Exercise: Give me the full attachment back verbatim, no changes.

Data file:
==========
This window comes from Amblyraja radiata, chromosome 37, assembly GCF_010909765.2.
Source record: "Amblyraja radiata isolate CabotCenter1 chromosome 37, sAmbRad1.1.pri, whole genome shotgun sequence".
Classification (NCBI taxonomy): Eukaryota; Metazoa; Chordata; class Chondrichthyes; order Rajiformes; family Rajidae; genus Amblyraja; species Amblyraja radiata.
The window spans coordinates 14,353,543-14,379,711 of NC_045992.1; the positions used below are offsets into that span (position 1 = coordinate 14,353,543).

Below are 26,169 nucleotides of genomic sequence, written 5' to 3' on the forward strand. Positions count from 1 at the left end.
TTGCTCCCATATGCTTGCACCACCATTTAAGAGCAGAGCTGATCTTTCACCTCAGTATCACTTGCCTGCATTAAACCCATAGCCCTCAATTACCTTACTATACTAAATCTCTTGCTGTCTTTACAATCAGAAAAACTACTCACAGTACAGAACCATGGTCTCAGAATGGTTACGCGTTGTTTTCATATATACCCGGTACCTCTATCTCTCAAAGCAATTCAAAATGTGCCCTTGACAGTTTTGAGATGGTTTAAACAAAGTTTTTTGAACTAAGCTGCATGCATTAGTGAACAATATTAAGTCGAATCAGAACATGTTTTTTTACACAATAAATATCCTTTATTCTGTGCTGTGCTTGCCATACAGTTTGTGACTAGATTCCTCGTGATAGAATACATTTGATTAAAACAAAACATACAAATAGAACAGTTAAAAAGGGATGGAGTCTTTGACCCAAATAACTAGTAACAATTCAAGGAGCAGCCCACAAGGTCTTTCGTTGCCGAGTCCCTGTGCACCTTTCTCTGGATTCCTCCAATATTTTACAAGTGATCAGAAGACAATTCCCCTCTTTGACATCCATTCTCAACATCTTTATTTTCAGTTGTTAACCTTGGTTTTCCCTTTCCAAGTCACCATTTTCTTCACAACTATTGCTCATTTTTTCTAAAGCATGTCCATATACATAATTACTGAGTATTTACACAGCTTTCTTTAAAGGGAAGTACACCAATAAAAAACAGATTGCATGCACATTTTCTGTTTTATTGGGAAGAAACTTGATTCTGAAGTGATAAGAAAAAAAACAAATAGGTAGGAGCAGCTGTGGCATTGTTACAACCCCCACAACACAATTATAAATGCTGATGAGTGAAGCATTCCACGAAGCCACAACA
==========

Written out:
This window comes from Amblyraja radiata, chromosome 37, assembly GCF_010909765.2.
Source record: "Amblyraja radiata isolate CabotCenter1 chromosome 37, sAmbRad1.1.pri, whole genome shotgun sequence".
Classification (NCBI taxonomy): Eukaryota; Metazoa; Chordata; class Chondrichthyes; order Rajiformes; family Rajidae; genus Amblyraja; species Amblyraja radiata.
The window spans coordinates 14,353,543-14,379,711 of NC_045992.1; the positions used below are offsets into that span (position 1 = coordinate 14,353,543).

Below are 26,169 nucleotides of genomic sequence, written 5' to 3' on the forward strand. Positions count from 1 at the left end.
TTGCTCCCATATGCTTGCACCACCATTTAAGAGCAGAGCTGATCTTTCACCTCAGTATCACTTGCCTGCATTAAACCCATAGCCCTCAATTACCTTACTATACTAAATCTCTTGCTGTCTTTACAATCAGAAAAACTACTCACAGTACAGAACCATGGTCTCAGAATGGTTACGCGTTGTTTTCATATATACCCGGTACCTCTATCTCTCAAAGCAATTCAAAATGTGCCCTTGACAGTTTTGAGATGGTTTAAACAAAGTTTTTTGAACTAAGCTGCATGCATTAGTGAACAATATTAAGTCGAATCAGAACATGTTTTTTTACACAATAAATATCCTTTATTCTGTGCTGTGCTTGCCATACAGTTTGTGACTAGATTCCTCGTGATAGAATACATTTGATTAAAACAAAACATACAAATAGAACAGTTAAAAAGGGATGGAGTCTTTGACCCAAATAACTAGTAACAATTCAAGGAGCAGCCCACAAGGTCTTTCGTTGCCGAGTCCCTGTGCACCTTTCTCTGGATTCCTCCAATATTTTACAAGTGATCAGAAGACAATTCCCCTCTTTGACATCCATTCTCAACATCTTTATTTTCAGTTGTTAACCTTGGTTTTCCCTTTCCAAGTCACCATTTTCTTCACAACTATTGCTCATTTTTTCTAAAGCATGTCCATATACATAATTACTGAGTATTTACACAGCTTTCTTTAAAGGGAAGTACACCAATAAAAAACAGATTGCATGCACATTTTCTGTTTTATTGGGAAGAAACTTGATTCTGAAGTGATAAGAAAAAAAACAAATAGGTAGGAGCAGCTGTGGCATTGTTACAACCCCCACAACACAATTATAAATGCTGATGAGTGAAGCATTCCACGAAGCCACAACA